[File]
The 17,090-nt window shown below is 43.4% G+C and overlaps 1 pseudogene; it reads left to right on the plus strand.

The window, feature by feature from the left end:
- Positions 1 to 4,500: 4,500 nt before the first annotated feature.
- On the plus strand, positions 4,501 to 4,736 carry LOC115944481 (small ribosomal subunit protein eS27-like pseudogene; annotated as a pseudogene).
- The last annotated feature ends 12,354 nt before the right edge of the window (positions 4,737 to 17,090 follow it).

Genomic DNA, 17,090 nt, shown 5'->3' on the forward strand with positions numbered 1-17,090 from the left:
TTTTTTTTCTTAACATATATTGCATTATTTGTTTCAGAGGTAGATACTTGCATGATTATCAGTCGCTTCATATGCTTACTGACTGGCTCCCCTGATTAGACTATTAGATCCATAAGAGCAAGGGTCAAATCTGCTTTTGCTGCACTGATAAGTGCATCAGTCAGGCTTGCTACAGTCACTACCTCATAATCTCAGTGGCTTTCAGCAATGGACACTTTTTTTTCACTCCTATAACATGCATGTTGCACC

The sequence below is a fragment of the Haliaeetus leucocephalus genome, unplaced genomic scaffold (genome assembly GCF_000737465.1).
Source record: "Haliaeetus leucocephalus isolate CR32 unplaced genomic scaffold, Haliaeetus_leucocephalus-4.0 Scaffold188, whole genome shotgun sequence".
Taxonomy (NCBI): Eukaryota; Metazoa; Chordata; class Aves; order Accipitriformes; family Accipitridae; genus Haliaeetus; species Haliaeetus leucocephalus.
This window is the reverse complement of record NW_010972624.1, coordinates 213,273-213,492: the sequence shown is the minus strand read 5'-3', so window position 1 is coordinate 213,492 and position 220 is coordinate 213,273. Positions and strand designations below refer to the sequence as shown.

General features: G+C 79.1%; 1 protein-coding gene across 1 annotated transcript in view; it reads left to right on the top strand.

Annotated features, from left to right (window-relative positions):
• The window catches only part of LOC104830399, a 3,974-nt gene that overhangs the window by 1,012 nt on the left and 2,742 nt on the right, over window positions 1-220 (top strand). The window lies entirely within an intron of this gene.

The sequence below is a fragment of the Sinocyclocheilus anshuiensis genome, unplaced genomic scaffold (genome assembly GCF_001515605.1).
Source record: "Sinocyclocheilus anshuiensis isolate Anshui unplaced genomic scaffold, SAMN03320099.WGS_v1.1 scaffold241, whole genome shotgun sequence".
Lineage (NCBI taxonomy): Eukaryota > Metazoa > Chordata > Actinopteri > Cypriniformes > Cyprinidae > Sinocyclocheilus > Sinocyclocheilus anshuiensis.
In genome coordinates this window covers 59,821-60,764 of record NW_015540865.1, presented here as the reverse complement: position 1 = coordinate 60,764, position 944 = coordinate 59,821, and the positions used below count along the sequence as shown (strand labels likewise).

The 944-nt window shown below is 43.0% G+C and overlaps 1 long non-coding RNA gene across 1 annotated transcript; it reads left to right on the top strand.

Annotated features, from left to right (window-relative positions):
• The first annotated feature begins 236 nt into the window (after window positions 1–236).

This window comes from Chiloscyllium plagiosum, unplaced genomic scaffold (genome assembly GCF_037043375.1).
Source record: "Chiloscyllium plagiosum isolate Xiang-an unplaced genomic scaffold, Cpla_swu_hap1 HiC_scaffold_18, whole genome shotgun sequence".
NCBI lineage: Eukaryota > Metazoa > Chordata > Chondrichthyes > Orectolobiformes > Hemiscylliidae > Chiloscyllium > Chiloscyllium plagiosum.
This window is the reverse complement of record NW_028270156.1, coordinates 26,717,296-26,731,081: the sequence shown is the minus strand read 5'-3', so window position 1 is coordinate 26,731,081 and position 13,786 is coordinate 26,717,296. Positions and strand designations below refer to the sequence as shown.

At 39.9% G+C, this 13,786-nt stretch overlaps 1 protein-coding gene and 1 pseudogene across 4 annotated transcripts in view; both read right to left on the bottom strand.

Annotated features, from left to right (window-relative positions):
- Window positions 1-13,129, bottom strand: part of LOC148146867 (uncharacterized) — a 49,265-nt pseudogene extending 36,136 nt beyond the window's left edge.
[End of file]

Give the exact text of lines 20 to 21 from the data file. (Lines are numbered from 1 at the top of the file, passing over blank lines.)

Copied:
Annotated features, from left to right (window-relative positions):
• The first annotated feature begins 236 nt into the window (after window positions 1–236).